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SATURDAY NIGHT AT THE MOOSE LODGE…Matt Butler: Reckless Son, Colin James: Blue Highways, The Bob Lanza Blues Band: Time to Let Go, Tracy K: What’s the Rush?
by George W. Harris • January 5, 2017 • 0 Comments
If you grew up in the suburbs or the city, you missed out on a major part of American, the local hangout. Towns like Post Falls, Idaho, White Bear Lake, MN or Marysville, CA have buildings for the VFW, Optimist Club or the Moose Lodge, and on weekends, these cozy environs are where the denizen come to have a beer, chat and take in some comfort food type of music for listening or dancing in their Wranglers or Lee jeans. Here are four albums that reflect the heart and soul of Americana.

Matt Butler makes you feel like you’re listening to a young Bob Dylan on this freewheeling and yet intimate album. There’s a folksy quality to his songs, and his voice is earnest and sincere. The support is Spartan, while he plays acoustic guitar and harp on “Home For Good,” on other tracks you have guitars, bass, steel and mandolin supplied by Josh Lattanzias on “When the Sun Goes Down” and Kurt Thum’s B3 on the smoky “Without A Sound.” Some country shuffle livens up “Ride Again,” but most of the time you feel like the minstrel stepped into town, which can be a good thing.

Colin James has the rockin’ blues in his blood, playing like Johnny Winter and singing like a street corner artist. The tight little band of Geoff Hicks/dr, Steve Pelletier/b, Jesse O’Brien/p and Craig Northey/g team up with B3er Simon Kendall and harpist Steve mariner for a rollicking read of Freddie King’s “Boogie Funk” while the team does a rockabilly shuffle on “Lonesome.” James sounds old world as he Delta picks on “Gypsy Woman” while Hicks’ drums snap on “Going Down.” Some earthy slide guitar takes you to the mossy lanes on “Ain’t Long For Day” and Robert Johnson’s “Last Fair Deal” closes the album with James picking and singing on the back porch. A real treat!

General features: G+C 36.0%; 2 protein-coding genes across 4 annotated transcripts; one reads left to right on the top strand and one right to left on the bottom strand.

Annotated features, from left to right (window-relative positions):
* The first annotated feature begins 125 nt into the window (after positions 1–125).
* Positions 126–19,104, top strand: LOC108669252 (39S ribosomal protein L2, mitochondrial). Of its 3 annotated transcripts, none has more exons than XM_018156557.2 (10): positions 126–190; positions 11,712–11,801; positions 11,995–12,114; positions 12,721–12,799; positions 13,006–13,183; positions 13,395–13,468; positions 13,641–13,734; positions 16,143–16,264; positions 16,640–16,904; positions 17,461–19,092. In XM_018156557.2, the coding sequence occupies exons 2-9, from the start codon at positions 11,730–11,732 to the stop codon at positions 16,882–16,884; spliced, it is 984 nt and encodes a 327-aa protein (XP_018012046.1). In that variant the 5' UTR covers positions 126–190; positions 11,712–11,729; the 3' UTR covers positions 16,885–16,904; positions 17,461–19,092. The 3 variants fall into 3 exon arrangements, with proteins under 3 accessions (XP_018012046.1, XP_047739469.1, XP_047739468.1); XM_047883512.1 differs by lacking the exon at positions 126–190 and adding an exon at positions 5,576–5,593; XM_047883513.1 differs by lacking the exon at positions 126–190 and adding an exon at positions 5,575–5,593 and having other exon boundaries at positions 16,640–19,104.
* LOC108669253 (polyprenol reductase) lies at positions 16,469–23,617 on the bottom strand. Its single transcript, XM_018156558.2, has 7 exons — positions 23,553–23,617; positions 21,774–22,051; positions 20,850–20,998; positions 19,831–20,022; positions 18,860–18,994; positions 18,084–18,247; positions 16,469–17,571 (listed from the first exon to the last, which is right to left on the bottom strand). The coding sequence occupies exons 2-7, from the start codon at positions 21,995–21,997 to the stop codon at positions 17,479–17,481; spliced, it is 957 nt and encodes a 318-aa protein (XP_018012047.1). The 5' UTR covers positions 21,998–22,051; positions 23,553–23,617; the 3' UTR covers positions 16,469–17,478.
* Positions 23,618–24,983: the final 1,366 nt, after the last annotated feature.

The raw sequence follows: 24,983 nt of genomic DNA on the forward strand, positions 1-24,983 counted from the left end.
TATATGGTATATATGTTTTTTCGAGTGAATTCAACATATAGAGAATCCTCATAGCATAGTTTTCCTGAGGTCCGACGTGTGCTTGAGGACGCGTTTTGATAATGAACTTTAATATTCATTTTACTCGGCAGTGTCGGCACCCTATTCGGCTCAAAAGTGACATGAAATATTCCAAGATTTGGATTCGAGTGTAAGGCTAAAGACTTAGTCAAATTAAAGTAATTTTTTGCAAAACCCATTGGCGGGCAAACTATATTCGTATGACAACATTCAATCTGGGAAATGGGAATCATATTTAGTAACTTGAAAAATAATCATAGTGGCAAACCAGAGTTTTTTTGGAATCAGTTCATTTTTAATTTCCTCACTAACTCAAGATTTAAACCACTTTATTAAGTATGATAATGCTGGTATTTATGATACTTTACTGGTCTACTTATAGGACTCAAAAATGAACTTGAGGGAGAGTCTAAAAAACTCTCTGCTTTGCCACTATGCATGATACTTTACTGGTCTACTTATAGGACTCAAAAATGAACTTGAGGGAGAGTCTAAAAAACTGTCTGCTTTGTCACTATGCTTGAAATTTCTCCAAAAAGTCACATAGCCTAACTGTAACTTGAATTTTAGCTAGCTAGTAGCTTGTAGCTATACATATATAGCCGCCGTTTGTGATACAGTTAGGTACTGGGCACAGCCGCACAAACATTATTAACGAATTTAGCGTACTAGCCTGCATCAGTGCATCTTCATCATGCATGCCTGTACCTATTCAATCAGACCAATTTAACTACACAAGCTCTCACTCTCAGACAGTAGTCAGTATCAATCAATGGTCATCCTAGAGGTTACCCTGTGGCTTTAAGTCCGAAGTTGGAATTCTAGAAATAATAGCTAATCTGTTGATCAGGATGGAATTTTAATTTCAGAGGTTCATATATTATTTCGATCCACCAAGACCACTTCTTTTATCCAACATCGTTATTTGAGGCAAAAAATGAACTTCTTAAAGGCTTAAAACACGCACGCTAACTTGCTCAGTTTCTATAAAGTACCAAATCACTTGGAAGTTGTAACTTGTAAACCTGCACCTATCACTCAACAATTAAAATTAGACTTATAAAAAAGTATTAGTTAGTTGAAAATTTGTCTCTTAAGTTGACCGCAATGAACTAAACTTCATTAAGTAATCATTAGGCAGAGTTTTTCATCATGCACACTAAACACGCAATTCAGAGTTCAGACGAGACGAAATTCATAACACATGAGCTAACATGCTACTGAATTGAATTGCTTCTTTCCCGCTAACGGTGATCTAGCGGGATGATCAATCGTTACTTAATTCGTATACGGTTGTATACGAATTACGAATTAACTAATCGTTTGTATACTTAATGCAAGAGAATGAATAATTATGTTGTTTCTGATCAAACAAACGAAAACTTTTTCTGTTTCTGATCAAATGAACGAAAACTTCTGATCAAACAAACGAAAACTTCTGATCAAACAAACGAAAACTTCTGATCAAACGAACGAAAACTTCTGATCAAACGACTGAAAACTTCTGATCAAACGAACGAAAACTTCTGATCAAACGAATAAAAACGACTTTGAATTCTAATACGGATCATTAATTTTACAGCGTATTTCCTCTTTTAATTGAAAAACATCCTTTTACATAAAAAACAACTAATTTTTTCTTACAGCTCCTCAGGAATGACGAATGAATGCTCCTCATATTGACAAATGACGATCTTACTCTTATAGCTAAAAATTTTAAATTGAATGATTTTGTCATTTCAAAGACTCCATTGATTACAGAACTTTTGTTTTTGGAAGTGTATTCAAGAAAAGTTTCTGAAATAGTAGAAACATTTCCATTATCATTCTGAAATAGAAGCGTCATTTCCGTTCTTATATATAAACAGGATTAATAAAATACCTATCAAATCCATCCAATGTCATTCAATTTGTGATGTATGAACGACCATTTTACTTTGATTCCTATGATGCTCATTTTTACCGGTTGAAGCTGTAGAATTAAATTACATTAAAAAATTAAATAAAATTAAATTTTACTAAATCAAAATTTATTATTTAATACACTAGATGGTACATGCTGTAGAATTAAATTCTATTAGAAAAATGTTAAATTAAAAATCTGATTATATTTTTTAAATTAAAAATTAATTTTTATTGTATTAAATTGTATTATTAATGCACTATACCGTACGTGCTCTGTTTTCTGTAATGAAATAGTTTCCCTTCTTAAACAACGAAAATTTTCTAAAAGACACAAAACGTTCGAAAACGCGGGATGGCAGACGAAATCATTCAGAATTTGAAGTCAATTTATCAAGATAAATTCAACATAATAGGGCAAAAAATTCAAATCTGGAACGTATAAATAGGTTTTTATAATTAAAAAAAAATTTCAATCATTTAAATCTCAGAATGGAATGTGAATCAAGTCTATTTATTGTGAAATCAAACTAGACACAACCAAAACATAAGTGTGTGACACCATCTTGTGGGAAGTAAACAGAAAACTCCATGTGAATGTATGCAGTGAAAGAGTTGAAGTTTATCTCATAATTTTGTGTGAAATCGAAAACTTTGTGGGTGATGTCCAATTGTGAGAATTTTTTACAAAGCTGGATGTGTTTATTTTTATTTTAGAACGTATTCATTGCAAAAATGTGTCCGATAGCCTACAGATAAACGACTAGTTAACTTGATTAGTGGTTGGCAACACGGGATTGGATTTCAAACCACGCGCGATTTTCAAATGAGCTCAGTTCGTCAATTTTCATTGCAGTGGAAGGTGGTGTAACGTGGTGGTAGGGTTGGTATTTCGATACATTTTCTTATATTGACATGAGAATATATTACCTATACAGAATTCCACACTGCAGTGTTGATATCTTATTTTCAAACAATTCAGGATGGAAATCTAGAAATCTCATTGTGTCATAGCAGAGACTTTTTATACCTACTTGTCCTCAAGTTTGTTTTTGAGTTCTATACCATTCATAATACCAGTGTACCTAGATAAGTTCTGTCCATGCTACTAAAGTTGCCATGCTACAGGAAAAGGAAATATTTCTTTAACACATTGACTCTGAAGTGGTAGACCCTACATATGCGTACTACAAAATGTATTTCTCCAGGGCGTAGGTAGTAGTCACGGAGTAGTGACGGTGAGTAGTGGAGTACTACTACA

Bob Lanza has the boogie in his blood as he picks and strums the riffs as his two pack a day voice teams up with Sandy Joren/b, Vin Mott/dr, Randy Wall-Arne Wendt/key and a collection of wheezing harmonica players. Some slick bari and tenor saxes provide texture and hot solos on “Mind Your Own Business” and the vintage blues rocker “Rush’n The Blues,” while Lanza’s AWB guitar rhythms get funky on “When The Sun Comes Up” and “Don’t Go No Further.” The team struts on the blues rockers like “You’re Not In Texas” and the boogaloo all night on the closer “Walkin’ Thru the Park.” A Strat beer gut special!

Tracy K shows that even cowgirls get the blues as she sings, plays and composes most of the material with a barroom brawling team of George Demeduk/dr, Vaughan Poyser/b, Leonard Shaw/key and Jason Nowicki/g. She does some cozy and intimate duets on the earthy Delta beauty “I Got The Honey” with Jamie Steinhoff and the jazzy blueser with Tony Desmarteau on “Time Machine.” The rest of the time she is raucous with the boogie on “Everybody Wants,” dashes into the gospel on “Done Gone Wrong” and tells a story with a Crescent City groove on “Heartstrung.” Feeling bad feels good here!